Dan Nye has always had a love of nature and an affinity for building.
He took these loves and turned them into a career in lumber.
“I started saw-milling over 17 years ago,” Nye says. “It started small, with just a few chainsaws, but it definitely grew.”
By the age of 15, Nye spent hours on his woodworking projects. He soon discovered the challenges such as difficulty obtaining, shipping and paying for supplies.
Nye says pricing can easily get out of hand, especially when shipping large wood slabs.
“I was like, ‘I got to figure out a way to produce this stuff myself,’” Nye says. “That was kind of the rabbit hole that we went down.”
The rabbit hole led to Dan’s Custom Sawmill company.
“It took off pretty fast,” Nye says. “You get 12 slabs or 14 slabs out of one tree, so we had a lot to sell pretty quickly.”
Together with his wife Ashley and 2-year-old son Jack, Nye creates one-of-a-kind pieces for customers.
“We take a lot of time on the lumber we produce,” Nye says. “All the wood we cut now ages and sits for at least a year and a half to two years before it even goes into one of our kilns to dry.”
Nye says the drying process gives the wood a lot more color and preserves its natural beauty. “That’s what sets us apart, I guess. It’s all for the love of wood here.”
Dan’s Custom Sawmill offers a wide range of creations, from dining room tables to countertops. Nye prides himself on custom creations for his clientele.
“My favorite thing is getting somebody’s idea and even if it sounds crazy, kinda making it come true,” Nye says. “Sometimes people come in with an idea, and we’ll talk with them for a while to mold it into a better idea.”
One of the most rewarding feelings Nye gets from the business is seeing what the customers do with their product.
“The thing about wood is one person looks at it a certain way, and another person looks at it in a completely different way,” Nye says. “It’s just awesome to see what they create.”
Nye focuses on creating a variety of unique and quality products.
“We look for wood that has the brightest craziest colors,” Nye says. “We cut wood that you wouldn’t normally see in lumber form.”
Nye says he wants to provide woodworkers with an opportunity to work with something different.
“There’s always something crazy here either coming out of our kilns or coming out of our shop or building a project,” Nye says. “We just have lots of wood that people normally don’t get the chance to work with.”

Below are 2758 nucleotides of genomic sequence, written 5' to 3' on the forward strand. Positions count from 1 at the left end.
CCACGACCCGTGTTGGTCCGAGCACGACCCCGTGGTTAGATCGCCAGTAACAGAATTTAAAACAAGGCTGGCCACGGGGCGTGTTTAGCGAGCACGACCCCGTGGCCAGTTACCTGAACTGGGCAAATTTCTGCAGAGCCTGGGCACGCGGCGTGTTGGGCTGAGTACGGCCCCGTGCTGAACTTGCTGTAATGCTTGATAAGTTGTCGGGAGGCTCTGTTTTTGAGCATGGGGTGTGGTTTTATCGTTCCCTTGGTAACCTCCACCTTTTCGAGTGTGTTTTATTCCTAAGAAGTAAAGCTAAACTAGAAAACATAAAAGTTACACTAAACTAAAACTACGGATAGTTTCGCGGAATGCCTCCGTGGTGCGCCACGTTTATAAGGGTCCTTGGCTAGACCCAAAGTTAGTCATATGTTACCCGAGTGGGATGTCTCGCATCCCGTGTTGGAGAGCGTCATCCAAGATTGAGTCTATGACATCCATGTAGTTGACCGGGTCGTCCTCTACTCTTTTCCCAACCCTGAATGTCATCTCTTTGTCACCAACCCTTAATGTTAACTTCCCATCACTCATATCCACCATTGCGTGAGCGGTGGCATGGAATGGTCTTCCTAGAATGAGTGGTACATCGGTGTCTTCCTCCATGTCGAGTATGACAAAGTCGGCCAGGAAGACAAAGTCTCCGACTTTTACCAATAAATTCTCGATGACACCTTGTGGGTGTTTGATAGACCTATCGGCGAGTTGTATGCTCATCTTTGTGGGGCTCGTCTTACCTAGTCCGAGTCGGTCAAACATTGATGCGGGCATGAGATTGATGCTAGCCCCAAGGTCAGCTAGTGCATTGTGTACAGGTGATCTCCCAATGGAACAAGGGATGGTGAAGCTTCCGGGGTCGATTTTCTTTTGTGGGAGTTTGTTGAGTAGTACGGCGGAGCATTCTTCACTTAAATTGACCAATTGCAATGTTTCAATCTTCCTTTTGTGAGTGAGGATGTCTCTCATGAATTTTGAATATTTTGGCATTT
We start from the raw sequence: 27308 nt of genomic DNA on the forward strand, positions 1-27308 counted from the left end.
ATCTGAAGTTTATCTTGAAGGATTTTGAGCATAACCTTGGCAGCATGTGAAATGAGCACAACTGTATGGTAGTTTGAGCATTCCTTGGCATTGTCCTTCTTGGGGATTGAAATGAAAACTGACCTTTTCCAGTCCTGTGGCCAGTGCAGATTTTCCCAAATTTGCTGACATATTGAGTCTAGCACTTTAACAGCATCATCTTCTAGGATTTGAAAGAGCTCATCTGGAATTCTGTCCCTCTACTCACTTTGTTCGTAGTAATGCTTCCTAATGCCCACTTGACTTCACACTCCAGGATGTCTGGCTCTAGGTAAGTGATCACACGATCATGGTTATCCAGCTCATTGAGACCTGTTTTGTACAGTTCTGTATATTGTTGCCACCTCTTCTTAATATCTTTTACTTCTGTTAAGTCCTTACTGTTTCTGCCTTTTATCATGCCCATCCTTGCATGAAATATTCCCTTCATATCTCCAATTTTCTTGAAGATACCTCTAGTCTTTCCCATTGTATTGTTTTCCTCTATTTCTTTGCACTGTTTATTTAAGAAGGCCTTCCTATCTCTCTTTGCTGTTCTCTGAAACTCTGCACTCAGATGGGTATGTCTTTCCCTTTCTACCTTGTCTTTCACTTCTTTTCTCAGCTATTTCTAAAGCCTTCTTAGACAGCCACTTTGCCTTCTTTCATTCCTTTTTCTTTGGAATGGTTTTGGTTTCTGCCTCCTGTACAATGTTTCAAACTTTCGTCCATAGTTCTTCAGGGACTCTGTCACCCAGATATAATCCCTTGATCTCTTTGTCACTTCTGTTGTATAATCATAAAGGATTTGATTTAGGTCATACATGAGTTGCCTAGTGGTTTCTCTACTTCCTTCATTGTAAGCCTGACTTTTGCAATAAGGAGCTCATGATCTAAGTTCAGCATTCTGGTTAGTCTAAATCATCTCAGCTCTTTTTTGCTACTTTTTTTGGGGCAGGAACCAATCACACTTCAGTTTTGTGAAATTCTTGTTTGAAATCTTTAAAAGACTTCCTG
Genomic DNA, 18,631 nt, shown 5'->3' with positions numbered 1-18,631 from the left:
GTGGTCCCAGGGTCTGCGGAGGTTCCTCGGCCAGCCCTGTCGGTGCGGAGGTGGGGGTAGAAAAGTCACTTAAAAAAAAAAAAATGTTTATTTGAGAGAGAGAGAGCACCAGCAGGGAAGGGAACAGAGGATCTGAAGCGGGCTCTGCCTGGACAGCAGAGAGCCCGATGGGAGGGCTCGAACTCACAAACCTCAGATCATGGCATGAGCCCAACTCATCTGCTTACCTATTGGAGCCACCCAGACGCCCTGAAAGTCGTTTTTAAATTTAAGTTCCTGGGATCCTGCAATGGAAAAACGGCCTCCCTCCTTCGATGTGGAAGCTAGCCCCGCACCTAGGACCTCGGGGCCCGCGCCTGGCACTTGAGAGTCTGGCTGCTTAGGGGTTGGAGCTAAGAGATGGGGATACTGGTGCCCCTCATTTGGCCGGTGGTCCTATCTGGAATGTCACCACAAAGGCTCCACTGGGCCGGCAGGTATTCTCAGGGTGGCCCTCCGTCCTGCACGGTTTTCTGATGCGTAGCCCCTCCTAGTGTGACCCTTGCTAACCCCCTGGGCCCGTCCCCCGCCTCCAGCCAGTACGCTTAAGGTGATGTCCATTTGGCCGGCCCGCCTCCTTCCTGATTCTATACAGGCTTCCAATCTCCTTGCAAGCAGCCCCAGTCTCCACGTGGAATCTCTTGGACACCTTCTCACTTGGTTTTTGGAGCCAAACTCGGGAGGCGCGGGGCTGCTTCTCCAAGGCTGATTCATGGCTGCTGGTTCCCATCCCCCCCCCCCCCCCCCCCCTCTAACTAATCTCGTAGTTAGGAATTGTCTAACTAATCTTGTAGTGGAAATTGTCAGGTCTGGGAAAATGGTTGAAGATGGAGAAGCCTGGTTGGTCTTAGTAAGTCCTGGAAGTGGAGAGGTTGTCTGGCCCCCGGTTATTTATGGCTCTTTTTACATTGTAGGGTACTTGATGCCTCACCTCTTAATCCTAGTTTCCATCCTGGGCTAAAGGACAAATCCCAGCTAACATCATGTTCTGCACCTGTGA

Nye prefers to consult with customers by appointment only to ensure that they get the best product for their project.
“Some people think that doing it by appointment means that it’ll be expensive, but it’s not,” Nye says. “The price range here is made so we can find something for anybody.”
Some customers have completely redone their projects with wood from Nye’s sawmill because they preferred the look of Nye’s product.
“That’s really why we do this,” Nye says. “We have to provide the coolest thing possible.”
Nye says he hopes to continue to grow his sawmill business in the future.
“I would like to get bigger, but I don’t want to be like a corporate company or anything like that,” Nye says. “I like the small mom and pop feel.”
A top priority for Nye is talking to customers one on one. Of course, running a business means more than just creating the product and focusing on customer relationships.
“We cut our own logs; we kiln dry, we build furniture, we do our own maintenance and marketing,” Nye says. “Everything is always broken, of course, so there’s always something that needs to be fixed.”
Nye says that finding a balance for all of his responsibilities is the hardest part of his job, especially with the business’s natural difficulties.
“Some things are just more prosperous at certain times of the year compared to other times,” Nye says. “Like, we don’t have a whole lot of logs coming in in the winter, so we tailor to woodworking or just material sales.”
Nye says he likes to spend his spare time working on unique projects.
Current projects include an all-wooden camper and a full-scale medieval catapult.
“I like doing stuff that’s weird and crazy, and I like big scale stuff,” Nye says. “If I can build something, I’m happy.”
Nye’s passion for his work is clear in how he cares for his product and, even more, his care for the customers.
“It’s a labor of love,” Nye says. “You gotta love what you do in something like this ‘cause it’s just so much work.”